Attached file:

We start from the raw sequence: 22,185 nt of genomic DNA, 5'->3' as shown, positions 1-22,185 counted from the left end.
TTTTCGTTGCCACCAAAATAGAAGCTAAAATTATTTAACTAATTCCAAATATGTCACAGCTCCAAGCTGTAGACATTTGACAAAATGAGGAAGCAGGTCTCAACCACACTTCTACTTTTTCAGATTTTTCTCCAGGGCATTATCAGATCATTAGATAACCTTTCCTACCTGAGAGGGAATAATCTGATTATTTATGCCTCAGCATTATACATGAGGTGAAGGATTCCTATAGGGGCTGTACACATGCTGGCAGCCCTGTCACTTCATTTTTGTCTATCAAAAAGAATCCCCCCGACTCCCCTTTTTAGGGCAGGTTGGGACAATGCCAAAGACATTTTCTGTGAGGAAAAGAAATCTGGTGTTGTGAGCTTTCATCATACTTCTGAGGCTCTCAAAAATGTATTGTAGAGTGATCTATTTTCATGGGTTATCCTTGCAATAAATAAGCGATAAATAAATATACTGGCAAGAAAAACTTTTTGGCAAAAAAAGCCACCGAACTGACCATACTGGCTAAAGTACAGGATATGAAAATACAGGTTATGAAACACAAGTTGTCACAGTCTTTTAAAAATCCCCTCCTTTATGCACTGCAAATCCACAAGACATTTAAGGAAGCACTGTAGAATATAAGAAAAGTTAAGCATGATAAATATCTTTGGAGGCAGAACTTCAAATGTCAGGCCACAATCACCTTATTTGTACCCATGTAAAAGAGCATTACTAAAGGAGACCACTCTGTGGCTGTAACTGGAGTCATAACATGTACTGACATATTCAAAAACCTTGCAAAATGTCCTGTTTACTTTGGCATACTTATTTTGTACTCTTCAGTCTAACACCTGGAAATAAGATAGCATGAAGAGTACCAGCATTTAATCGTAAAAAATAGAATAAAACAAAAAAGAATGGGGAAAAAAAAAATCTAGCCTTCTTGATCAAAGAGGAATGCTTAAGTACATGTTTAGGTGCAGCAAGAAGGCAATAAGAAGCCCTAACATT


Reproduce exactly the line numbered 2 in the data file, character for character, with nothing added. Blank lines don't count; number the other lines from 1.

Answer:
TTTTCGTTGCCACCAAAATAGAAGCTAAAATTATTTAACTAATTCCAAATATGTCACAGCTCCAAGCTGTAGACATTTGACAAAATGAGGAAGCAGGTCTCAACCACACTTCTACTTTTTCAGATTTTTCTCCAGGGCATTATCAGATCATTAGATAACCTTTCCTACCTGAGAGGGAATAATCTGATTATTTATGCCTCAGCATTATACATGAGGTGAAGGATTCCTATAGGGGCTGTACACATGCTGGCAGCCCTGTCACTTCATTTTTGTCTATCAAAAAGAATCCCCCCGACTCCCCTTTTTAGGGCAGGTTGGGACAATGCCAAAGACATTTTCTGTGAGGAAAAGAAATCTGGTGTTGTGAGCTTTCATCATACTTCTGAGGCTCTCAAAAATGTATTGTAGAGTGATCTATTTTCATGGGTTATCCTTGCAATAAATAAGCGATAAATAAATATACTGGCAAGAAAAACTTTTTGGCAAAAAAAGCCACCGAACTGACCATACTGGCTAAAGTACAGGATATGAAAATACAGGTTATGAAACACAAGTTGTCACAGTCTTTTAAAAATCCCCTCCTTTATGCACTGCAAATCCACAAGACATTTAAGGAAGCACTGTAGAATATAAGAAAAGTTAAGCATGATAAATATCTTTGGAGGCAGAACTTCAAATGTCAGGCCACAATCACCTTATTTGTACCCATGTAAAAGAGCATTACTAAAGGAGACCACTCTGTGGCTGTAACTGGAGTCATAACATGTACTGACATATTCAAAAACCTTGCAAAATGTCCTGTTTACTTTGGCATACTTATTTTGTACTCTTCAGTCTAACACCTGGAAATAAGATAGCATGAAGAGTACCAGCATTTAATCGTAAAAAATAGAATAAAACAAAAAAGAATGGGGAAAAAAAAAATCTAGCCTTCTTGATCAAAGAGGAATGCTTAAGTACATGTTTAGGTGCAGCAAGAAGGCAATAAGAAGCCCTAACATT